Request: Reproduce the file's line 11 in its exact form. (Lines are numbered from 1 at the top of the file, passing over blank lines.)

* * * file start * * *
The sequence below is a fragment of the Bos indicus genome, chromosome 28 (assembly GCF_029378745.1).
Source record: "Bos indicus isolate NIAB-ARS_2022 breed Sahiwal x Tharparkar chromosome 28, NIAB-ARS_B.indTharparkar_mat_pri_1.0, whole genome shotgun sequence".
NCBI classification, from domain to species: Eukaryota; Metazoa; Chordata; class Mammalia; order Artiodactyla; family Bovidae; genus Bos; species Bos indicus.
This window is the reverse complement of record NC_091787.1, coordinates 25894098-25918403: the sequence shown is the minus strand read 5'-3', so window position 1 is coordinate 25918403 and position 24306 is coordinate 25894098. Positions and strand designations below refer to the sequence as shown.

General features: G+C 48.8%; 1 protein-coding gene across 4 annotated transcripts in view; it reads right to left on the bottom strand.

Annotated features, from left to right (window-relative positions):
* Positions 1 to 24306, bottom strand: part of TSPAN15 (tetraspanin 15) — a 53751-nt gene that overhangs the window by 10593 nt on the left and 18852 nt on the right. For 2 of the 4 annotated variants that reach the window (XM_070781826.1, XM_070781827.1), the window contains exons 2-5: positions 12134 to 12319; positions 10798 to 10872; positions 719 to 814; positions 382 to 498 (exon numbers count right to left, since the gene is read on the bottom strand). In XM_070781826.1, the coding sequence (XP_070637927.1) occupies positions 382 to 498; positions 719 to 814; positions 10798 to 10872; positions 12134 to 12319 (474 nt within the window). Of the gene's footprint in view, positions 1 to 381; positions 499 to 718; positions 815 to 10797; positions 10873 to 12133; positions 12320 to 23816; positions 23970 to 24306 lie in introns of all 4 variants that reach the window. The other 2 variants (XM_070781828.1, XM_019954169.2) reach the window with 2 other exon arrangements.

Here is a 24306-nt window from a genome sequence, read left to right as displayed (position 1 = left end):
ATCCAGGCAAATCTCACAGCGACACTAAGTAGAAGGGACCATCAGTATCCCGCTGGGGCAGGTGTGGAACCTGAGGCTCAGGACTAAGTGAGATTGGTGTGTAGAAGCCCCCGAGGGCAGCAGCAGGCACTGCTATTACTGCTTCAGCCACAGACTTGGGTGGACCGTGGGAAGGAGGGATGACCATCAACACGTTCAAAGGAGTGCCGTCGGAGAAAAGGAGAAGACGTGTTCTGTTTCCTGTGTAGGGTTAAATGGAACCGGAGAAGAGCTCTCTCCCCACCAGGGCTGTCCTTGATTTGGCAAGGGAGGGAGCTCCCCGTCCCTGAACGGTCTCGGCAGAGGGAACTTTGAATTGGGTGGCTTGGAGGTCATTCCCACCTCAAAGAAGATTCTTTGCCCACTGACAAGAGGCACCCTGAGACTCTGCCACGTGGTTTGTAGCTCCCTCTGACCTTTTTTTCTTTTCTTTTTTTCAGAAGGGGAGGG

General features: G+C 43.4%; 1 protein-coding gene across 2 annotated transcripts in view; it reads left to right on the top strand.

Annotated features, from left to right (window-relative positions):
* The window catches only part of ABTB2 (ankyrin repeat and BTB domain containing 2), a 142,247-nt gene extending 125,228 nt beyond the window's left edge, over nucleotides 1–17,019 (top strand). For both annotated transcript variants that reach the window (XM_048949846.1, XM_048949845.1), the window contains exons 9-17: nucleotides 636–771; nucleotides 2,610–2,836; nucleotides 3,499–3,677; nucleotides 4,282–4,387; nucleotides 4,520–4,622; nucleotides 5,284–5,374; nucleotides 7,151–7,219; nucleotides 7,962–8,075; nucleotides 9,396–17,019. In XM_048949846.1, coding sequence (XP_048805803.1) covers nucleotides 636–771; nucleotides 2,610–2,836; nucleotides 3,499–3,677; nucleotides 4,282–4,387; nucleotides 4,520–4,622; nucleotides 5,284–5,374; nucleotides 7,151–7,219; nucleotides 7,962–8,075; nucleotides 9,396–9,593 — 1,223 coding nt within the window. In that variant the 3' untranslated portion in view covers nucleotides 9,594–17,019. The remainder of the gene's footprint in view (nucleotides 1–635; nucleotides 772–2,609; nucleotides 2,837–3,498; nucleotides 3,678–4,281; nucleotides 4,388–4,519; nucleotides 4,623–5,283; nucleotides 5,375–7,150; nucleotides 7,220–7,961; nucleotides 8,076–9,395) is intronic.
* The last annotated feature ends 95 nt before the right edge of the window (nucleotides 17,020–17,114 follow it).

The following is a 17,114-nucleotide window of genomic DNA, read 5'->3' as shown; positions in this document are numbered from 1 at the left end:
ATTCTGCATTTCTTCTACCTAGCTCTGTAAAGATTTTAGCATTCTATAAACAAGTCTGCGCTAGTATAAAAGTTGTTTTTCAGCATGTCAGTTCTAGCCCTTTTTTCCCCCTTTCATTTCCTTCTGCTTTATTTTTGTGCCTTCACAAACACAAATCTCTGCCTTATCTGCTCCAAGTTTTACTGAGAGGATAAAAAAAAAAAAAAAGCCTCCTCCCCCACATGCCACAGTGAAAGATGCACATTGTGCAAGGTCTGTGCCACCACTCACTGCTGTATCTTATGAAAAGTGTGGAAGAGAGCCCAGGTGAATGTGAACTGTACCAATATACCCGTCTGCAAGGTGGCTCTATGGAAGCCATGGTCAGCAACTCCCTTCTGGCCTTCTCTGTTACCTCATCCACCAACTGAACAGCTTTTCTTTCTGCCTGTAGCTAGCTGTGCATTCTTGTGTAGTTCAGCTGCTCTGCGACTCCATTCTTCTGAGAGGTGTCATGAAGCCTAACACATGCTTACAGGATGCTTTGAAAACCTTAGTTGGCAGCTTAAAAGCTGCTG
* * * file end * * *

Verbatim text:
Annotated features, from left to right (window-relative positions):